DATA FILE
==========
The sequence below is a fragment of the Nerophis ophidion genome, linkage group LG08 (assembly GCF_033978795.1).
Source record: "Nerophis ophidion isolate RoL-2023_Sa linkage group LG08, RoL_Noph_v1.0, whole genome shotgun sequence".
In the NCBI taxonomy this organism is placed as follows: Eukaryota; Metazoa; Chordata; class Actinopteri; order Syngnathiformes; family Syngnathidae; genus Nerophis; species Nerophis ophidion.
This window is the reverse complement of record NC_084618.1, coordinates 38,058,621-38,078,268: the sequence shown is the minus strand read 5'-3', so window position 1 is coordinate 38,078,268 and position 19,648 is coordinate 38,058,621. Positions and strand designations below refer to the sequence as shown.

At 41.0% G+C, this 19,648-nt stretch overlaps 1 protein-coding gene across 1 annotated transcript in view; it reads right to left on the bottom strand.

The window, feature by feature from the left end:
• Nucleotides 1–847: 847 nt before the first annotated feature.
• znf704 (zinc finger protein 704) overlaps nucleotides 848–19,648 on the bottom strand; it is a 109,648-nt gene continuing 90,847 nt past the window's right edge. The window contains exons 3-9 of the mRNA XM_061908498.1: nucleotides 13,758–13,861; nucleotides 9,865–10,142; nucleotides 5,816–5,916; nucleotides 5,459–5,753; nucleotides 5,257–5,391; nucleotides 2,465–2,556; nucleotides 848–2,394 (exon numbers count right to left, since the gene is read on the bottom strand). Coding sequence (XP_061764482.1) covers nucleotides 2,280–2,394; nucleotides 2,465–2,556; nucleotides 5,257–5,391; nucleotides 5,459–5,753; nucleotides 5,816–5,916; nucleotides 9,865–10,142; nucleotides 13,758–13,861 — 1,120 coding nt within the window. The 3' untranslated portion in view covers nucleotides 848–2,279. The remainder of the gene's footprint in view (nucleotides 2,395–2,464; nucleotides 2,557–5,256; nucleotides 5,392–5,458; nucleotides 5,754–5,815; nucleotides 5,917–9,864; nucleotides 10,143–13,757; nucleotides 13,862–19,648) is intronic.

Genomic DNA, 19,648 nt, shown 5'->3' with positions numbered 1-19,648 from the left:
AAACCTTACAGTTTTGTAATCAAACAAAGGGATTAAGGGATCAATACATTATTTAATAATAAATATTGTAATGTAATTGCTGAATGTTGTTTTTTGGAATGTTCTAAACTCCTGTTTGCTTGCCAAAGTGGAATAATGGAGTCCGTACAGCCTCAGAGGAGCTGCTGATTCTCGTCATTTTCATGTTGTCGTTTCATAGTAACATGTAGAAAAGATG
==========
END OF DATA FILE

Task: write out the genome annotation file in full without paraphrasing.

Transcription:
The sequence below is a fragment of the Nerophis ophidion genome, linkage group LG08 (assembly GCF_033978795.1).
Source record: "Nerophis ophidion isolate RoL-2023_Sa linkage group LG08, RoL_Noph_v1.0, whole genome shotgun sequence".
In the NCBI taxonomy this organism is placed as follows: Eukaryota; Metazoa; Chordata; class Actinopteri; order Syngnathiformes; family Syngnathidae; genus Nerophis; species Nerophis ophidion.
This window is the reverse complement of record NC_084618.1, coordinates 38,058,621-38,078,268: the sequence shown is the minus strand read 5'-3', so window position 1 is coordinate 38,078,268 and position 19,648 is coordinate 38,058,621. Positions and strand designations below refer to the sequence as shown.

At 41.0% G+C, this 19,648-nt stretch overlaps 1 protein-coding gene across 1 annotated transcript in view; it reads right to left on the bottom strand.

The window, feature by feature from the left end:
• Nucleotides 1–847: 847 nt before the first annotated feature.
• znf704 (zinc finger protein 704) overlaps nucleotides 848–19,648 on the bottom strand; it is a 109,648-nt gene continuing 90,847 nt past the window's right edge. The window contains exons 3-9 of the mRNA XM_061908498.1: nucleotides 13,758–13,861; nucleotides 9,865–10,142; nucleotides 5,816–5,916; nucleotides 5,459–5,753; nucleotides 5,257–5,391; nucleotides 2,465–2,556; nucleotides 848–2,394 (exon numbers count right to left, since the gene is read on the bottom strand). Coding sequence (XP_061764482.1) covers nucleotides 2,280–2,394; nucleotides 2,465–2,556; nucleotides 5,257–5,391; nucleotides 5,459–5,753; nucleotides 5,816–5,916; nucleotides 9,865–10,142; nucleotides 13,758–13,861 — 1,120 coding nt within the window. The 3' untranslated portion in view covers nucleotides 848–2,279. The remainder of the gene's footprint in view (nucleotides 2,395–2,464; nucleotides 2,557–5,256; nucleotides 5,392–5,458; nucleotides 5,754–5,815; nucleotides 5,917–9,864; nucleotides 10,143–13,757; nucleotides 13,862–19,648) is intronic.

Genomic DNA, 19,648 nt, shown 5'->3' with positions numbered 1-19,648 from the left:
AAACCTTACAGTTTTGTAATCAAACAAAGGGATTAAGGGATCAATACATTATTTAATAATAAATATTGTAATGTAATTGCTGAATGTTGTTTTTTGGAATGTTCTAAACTCCTGTTTGCTTGCCAAAGTGGAATAATGGAGTCCGTACAGCCTCAGAGGAGCTGCTGATTCTCGTCATTTTCATGTTGTCGTTTCATAGTAACATGTAGAAAAGATG